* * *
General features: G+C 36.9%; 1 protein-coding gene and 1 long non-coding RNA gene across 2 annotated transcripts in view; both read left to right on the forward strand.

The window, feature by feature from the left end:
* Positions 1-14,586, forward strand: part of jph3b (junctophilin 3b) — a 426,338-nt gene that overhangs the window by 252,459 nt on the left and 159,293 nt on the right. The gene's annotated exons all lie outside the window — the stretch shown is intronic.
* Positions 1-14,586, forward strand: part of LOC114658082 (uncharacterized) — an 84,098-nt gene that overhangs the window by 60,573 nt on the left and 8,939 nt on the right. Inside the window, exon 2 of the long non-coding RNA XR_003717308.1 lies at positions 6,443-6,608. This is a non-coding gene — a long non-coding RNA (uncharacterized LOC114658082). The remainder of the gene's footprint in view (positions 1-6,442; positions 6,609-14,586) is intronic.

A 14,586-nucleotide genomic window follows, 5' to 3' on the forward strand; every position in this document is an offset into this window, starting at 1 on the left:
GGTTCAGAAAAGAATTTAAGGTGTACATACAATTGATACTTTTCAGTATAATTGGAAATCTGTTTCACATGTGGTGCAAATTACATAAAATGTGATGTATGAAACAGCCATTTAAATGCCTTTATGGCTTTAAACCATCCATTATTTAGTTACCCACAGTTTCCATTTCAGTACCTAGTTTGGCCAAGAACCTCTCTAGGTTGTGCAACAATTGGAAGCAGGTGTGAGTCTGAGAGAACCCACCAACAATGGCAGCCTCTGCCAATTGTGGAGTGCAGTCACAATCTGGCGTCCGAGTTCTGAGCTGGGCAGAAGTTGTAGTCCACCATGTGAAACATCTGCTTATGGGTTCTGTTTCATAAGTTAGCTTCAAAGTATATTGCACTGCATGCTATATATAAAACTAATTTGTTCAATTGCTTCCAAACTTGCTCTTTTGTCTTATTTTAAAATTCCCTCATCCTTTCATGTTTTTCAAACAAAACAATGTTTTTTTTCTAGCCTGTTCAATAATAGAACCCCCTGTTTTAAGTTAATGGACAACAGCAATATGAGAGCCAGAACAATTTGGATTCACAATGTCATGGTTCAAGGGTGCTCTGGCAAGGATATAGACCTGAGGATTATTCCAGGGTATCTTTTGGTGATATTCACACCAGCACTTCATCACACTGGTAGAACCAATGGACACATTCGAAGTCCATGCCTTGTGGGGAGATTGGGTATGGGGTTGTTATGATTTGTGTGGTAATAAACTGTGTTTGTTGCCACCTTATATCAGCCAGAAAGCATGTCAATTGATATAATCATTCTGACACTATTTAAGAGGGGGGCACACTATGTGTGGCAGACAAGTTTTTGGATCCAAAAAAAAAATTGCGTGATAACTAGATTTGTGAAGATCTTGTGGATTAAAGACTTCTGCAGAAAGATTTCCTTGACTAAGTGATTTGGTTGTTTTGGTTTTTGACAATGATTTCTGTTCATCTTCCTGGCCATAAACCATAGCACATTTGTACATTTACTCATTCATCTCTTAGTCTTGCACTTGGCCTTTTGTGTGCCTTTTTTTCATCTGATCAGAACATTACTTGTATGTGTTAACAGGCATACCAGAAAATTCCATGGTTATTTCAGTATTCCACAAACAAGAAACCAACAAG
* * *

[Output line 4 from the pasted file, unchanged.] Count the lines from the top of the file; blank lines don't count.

* Positions 1-14,586, forward strand: part of LOC114658082 (uncharacterized) — an 84,098-nt gene that overhangs the window by 60,573 nt on the left and 8,939 nt on the right. Inside the window, exon 2 of the long non-coding RNA XR_003717308.1 lies at positions 6,443-6,608. This is a non-coding gene — a long non-coding RNA (uncharacterized LOC114658082). The remainder of the gene's footprint in view (positions 1-6,442; positions 6,609-14,586) is intronic.